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Shakespeare dictated this review
on 29 March 2013
To call this a history is stretching the term somewhat: it's more of a catalogue than a history, with each entry getting a few pages of exposition that is entirely separable from the rest of the book.
That quibble aside, the book is fairly entertaining - and as long as entertainment is all that you want, it's perfectly fine (though the sheer number of times that Oprah Winfrey turns up as having endorsed a book that turns out to be utter cobblers is instructive, and maliciously amusing). It's the sort of book that you'd keep in the loo, rather than on an academic bookshelf.
One thing that would have improved it a great deal is the attention of a careful editor. There's a number of typos sprinkled throughout the text (on p 189 "Tom Robbins" is, presumably, Tim Robbins; on p 217 we get "a phone-call she felt duty bound to make as soon as she realised what he sister was doing", and so on), and the odd sentence that is obviously unfinished (thus at p 266: "The homosexual subtext might not be immediately obvious to all readers, but to scholars familiar with the secret initiation rites of the Carpocratians and the fact that in the standard Gospel of Mark there is a strange nonsequitur about a young man present at the time of Jesus' arrest in a flimsy covering of a linen cloth which is torn off him, leaving him to run off naked." - well, what about those scholars?).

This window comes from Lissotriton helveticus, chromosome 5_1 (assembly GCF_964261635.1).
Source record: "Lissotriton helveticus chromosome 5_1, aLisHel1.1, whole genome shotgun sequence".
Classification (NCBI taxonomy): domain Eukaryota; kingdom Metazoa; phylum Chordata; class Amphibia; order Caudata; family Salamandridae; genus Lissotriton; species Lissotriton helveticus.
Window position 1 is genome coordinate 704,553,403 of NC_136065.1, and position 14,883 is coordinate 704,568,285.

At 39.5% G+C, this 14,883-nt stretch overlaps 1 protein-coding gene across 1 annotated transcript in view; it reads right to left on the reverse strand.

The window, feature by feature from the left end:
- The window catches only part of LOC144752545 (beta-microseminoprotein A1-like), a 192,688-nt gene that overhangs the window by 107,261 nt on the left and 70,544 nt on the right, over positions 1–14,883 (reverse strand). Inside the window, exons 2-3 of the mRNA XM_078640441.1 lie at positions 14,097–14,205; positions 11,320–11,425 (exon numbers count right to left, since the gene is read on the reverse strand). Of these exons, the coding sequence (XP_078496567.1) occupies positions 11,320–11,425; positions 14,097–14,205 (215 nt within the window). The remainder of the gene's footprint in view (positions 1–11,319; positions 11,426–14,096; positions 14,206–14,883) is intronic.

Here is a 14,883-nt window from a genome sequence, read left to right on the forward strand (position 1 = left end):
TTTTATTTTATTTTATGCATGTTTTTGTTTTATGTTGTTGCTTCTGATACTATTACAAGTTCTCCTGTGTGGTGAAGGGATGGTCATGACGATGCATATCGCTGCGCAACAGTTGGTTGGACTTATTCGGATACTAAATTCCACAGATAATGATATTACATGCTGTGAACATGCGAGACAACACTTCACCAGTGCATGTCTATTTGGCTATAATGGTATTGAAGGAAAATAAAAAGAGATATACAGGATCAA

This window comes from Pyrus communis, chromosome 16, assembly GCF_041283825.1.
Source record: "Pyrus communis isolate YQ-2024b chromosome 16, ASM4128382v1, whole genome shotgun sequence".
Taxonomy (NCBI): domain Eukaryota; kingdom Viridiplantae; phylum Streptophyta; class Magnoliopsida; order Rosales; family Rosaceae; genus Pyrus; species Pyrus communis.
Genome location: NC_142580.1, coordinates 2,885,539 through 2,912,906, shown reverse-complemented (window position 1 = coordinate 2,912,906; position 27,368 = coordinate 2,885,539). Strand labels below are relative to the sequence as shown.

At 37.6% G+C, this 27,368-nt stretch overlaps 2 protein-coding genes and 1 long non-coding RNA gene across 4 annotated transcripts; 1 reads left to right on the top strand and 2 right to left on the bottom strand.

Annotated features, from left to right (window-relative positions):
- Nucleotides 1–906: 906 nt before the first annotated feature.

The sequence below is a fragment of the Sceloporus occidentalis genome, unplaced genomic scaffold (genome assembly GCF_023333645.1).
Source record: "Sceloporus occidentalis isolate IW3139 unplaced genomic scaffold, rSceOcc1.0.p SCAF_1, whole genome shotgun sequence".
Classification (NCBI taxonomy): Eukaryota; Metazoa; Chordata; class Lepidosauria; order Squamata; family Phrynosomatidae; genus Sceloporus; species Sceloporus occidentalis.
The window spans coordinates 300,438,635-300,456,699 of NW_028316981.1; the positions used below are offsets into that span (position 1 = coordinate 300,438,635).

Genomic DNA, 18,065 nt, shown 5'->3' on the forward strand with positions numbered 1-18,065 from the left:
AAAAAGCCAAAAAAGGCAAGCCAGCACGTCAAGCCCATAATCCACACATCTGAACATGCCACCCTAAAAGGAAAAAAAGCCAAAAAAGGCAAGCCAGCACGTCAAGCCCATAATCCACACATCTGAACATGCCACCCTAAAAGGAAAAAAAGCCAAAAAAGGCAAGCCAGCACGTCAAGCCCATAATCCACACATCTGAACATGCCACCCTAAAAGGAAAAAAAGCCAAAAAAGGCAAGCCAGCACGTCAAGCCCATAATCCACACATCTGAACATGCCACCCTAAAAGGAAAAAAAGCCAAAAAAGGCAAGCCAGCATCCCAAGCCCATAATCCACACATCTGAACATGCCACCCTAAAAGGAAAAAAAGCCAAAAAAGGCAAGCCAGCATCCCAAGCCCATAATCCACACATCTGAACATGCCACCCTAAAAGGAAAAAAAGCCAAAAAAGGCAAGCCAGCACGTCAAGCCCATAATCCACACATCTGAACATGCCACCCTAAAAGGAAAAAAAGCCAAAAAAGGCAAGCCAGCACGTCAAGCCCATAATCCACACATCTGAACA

At other times, the narrative is confused and confusing; on p 193 Katsoulis talks about JT LeRoy as having "spent the entire first half of the 1990s consistently visible above the cultural radar" (and what does it mean to be "above the radar" anyway?), but on only p 191 had talked about him first having come to public attention in 1997. Norma Khouri is said to have taken part in a documentary to clear her name in 2007 (p 157), but only a few sentences later is said to have "made something akin to an admission of guilt" in 2004. There's something odd about that; if the earlier statement was an admission of guilt, what would be the point of an attempt to clear her name?
And when the book ends... well, it just stops. There's no afterword; no attempt to tie everything together to balance the introduction that is - in comparison to the main chapters - rather long. Just an extended quotation and then... nothing.
Katsoulis' book isn't bad by any stretch; but just a tiny bit more could have made it a whole lot better. And, once again, don't go expecting a proper history; that's not what this is. Mind you, in a book about literary deception, it'd perhaps be cavilling to labour the point about that bit of misdirection.